Yes, there are pros AND cons to buying anime figures.
Of course no anime business on earth would even think about telling you that (if they sell anime figures).
They’d assume it doesn’t make sense to.
Or does it?
Every product and business has its pros and cons. No matter what anybody tries telling (or selling) you.
Anyone who suggests otherwise is taking advantage of you.
So with that in mind, here’s a list of pros and cons you need to consider. Especially if you’re in the early stages of buying and collecting anime figures.
The Pros & Cons Of Anime Figures:
1. They’re built to last for years to come
This is especially true for PVC Statues. Since they’re of the highest quality.
But anime figures in general are built to last, no different than an ornament is.
As long as you don’t carelessly take care of your figurines, they’re bound to last for years on end.
2. Mind-blowing aesthetics
Just look at the above figure of Zero Two. It’s gorgeous.
Every last detail of Zero Two from Darling In The Franxx is captured. There’s almost no difference to the real thing from the anime series.
So in general, no matter what anime figure you buy it’s bound to be eye-candy, which will stand out wherever you decide to place them.
3. High quality materials
It doesn’t matter whether we’re talking about PVC Statues, Nendoroid’s or action figures. All of them use high quality materials, with PVC Statues using the best.
Despite Nendoroid’s being the “cheapest” of all 3 variations, they still have a respectable quality built into their designs.
This comes down to the great manufacturing produced by companies like Good Smile Company.
4. Movable parts with plenty of flexibility
Unlike PVC Statues that are more like ornaments, Nendoroid’s and action figures ome with movable parts. Each with its own set of accessories, body parts you can replace, and so much more.
This element by itself is what makes Figma’s and Nendoroid’s so realistic, because you’re essentially bringing your favorite characters to life.
5. Buying anime figures puts money back into the industry
This might sound obvious but its worth mentioning.
With each purchase you make, it goes back into the industry.
The process looks like this:
- The manufacturer produces a product.
- A distributor (or retailer) buys it.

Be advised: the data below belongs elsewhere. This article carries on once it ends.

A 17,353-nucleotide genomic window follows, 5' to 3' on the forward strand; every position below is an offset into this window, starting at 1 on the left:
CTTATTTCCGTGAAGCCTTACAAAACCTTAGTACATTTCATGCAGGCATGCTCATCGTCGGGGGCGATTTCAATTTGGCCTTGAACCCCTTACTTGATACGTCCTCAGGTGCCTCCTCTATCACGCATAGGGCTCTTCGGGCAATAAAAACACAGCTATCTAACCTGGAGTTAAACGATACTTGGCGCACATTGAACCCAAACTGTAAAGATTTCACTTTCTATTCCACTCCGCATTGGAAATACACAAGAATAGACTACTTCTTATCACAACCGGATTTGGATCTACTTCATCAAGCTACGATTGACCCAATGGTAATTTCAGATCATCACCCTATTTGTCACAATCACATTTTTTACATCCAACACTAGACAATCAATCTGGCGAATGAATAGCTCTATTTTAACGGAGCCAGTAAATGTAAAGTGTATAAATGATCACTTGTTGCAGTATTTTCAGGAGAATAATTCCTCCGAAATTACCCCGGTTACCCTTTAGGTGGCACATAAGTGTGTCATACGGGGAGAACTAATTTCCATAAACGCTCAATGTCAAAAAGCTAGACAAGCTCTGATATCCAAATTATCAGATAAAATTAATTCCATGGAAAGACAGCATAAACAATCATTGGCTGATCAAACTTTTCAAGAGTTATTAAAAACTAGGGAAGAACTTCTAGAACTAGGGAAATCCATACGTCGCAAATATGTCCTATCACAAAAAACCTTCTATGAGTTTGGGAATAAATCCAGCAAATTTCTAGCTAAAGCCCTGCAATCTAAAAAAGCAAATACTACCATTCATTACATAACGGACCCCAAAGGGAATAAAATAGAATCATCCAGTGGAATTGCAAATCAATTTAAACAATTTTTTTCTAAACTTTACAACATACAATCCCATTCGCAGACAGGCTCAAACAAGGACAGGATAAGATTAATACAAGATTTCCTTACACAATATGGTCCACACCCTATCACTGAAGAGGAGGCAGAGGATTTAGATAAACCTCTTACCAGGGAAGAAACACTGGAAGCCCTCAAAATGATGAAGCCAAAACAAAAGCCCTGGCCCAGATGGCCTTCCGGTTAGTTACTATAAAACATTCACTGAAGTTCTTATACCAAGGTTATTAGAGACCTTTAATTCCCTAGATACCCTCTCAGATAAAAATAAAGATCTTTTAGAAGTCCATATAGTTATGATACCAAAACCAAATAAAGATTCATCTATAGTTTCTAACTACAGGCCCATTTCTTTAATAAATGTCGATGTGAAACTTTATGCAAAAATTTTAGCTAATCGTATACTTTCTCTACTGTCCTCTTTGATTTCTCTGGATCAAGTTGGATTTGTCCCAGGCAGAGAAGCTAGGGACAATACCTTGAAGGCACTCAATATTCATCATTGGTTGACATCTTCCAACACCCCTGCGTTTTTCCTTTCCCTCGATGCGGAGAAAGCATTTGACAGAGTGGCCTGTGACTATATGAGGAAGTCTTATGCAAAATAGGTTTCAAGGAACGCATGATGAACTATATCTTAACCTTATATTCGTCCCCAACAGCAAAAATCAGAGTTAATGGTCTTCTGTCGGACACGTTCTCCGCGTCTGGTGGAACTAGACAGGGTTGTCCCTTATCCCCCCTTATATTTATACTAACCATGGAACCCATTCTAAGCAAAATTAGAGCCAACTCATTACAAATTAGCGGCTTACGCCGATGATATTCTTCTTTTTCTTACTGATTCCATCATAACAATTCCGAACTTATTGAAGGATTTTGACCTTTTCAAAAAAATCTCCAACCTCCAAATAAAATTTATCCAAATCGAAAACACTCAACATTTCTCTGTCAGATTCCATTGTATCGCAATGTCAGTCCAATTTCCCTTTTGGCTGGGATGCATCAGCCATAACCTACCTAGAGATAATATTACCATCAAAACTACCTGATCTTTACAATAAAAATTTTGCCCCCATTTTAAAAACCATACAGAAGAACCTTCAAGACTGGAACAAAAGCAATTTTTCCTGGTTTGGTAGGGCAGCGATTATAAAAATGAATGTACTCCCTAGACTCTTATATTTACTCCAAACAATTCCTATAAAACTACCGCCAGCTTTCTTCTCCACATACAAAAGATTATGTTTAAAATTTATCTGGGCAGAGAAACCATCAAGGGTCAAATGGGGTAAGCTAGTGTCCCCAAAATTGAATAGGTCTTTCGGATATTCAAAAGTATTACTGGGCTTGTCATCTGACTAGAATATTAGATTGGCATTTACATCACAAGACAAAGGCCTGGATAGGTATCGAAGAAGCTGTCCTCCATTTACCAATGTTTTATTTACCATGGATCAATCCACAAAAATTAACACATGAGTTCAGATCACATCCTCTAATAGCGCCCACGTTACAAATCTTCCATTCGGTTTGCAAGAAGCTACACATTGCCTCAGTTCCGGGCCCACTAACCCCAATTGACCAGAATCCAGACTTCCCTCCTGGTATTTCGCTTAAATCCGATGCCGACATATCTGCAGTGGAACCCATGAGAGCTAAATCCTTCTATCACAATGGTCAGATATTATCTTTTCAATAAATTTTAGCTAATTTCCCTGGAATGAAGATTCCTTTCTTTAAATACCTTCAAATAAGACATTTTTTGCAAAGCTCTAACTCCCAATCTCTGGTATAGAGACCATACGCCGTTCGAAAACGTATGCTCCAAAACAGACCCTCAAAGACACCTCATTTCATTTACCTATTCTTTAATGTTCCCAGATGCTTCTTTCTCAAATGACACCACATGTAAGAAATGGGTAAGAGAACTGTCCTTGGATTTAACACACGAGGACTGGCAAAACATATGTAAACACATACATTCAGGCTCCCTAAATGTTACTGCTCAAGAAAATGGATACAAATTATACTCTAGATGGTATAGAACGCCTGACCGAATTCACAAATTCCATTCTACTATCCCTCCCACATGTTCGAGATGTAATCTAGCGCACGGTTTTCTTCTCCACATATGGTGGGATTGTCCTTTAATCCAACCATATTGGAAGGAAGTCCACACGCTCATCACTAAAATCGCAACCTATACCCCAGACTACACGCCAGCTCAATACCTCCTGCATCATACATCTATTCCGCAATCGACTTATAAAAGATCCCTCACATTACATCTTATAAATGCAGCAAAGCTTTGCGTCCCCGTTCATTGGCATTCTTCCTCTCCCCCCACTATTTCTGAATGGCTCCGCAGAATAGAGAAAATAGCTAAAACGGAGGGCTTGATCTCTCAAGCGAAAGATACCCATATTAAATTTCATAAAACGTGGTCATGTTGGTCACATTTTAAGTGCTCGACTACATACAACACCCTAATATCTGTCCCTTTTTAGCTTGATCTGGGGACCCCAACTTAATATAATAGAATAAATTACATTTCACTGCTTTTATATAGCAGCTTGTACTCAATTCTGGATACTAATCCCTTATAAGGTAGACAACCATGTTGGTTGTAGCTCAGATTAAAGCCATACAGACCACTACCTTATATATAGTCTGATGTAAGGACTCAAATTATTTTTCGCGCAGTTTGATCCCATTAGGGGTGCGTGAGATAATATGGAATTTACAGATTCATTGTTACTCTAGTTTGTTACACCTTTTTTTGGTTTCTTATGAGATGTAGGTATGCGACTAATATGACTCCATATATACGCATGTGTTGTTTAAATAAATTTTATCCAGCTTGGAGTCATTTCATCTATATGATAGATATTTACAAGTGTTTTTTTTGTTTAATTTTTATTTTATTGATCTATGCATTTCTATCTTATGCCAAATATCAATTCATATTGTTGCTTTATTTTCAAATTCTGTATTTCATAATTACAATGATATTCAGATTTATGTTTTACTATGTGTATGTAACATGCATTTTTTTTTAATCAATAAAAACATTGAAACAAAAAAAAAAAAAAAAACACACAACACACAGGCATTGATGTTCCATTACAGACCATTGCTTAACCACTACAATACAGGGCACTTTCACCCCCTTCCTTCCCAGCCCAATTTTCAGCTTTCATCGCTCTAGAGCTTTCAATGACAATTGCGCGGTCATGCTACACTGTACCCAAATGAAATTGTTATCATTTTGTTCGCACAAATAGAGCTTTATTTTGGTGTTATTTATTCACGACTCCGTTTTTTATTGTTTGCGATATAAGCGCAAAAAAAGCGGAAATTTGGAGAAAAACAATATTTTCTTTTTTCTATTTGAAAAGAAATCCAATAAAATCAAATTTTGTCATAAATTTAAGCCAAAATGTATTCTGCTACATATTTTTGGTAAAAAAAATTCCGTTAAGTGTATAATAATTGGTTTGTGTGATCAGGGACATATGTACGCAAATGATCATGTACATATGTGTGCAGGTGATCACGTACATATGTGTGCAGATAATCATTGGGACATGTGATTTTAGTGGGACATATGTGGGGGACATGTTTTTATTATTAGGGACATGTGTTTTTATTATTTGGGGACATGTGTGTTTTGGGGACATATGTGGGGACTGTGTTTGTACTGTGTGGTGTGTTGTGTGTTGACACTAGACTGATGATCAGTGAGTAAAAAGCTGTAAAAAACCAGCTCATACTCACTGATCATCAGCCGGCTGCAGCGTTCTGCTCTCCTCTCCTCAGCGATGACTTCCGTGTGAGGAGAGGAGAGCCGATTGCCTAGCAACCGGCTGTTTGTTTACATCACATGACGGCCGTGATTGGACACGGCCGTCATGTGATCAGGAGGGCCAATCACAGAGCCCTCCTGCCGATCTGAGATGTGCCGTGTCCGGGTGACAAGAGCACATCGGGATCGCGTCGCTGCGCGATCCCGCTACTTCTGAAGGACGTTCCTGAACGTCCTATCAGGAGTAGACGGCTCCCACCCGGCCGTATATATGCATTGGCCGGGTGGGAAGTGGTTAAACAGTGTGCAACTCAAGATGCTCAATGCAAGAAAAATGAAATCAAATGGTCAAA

- The retailer sells it to the public.
- Customers buy the product.
- Retailer makes a profit.
- And that profit is put back into buying more anime figures.
- The manufacturer (and distributors) sell more anime figures based on demand.
- The cycle continues.
In between all of this some anime companies (that aren’t related to manufacturers) also make a profit.
So in the end, everybody wins. And nobody loses out.
1. Some anime figures are more fragile than others
As with similar products, how much you spend can factor into this.
Let’s take the above figure as an example. It costs between £900 – £1000+. This isn’t an ordinary figure by any standards.
It’s supply is limited worldwide, but more importantly: dropping a figure like this from a certain height could be detrimental.
Anime figures aren’t fragile like glass obviously, but it’s still something worth mentioning.
Here’s a related thread on ANN: Anime Figure Maintenance
2. Not easy to fix once broken or damaged
Unlike a laptop or a smartphone, you can’t go running to the manufacturer (or retailer) and expect your anime figure to be repaired.
That’s not how it works.
If it’s damaged in transit then of course, you’ll get a replacement by default. But any damage that’s self-inflicted is difficult to fix.
In some cases you won’t be able to repair the damage, depending on how severe it is. Unless you know how to glue pieces back together.
In general though, it’s a difficult process that’s worth avoiding all together!
Related: Bootleg Vs Real Anime Figures
3. The more anime figures you buy, the less room you’ll have for storage
Assuming you don’t have as much storage as the image above (like most), this can become a problem.
Just like any form of collecting, you have to prepare for having too many to count. And finding the space to store all of your collectibles.
This issue comes down to how dedicated you are, and whether or not you’re a casual collector. So it’s only a problem depending on how many figures you end up buying.
What has your experience been like since buying and collecting anime figures?
I’m the Founder of Anime Motivation.
The 1st anime I watched was Dragon Ball Z. Followed by Claymore, Inuyasha, Attack On Titan, and the rest as they say is “history”.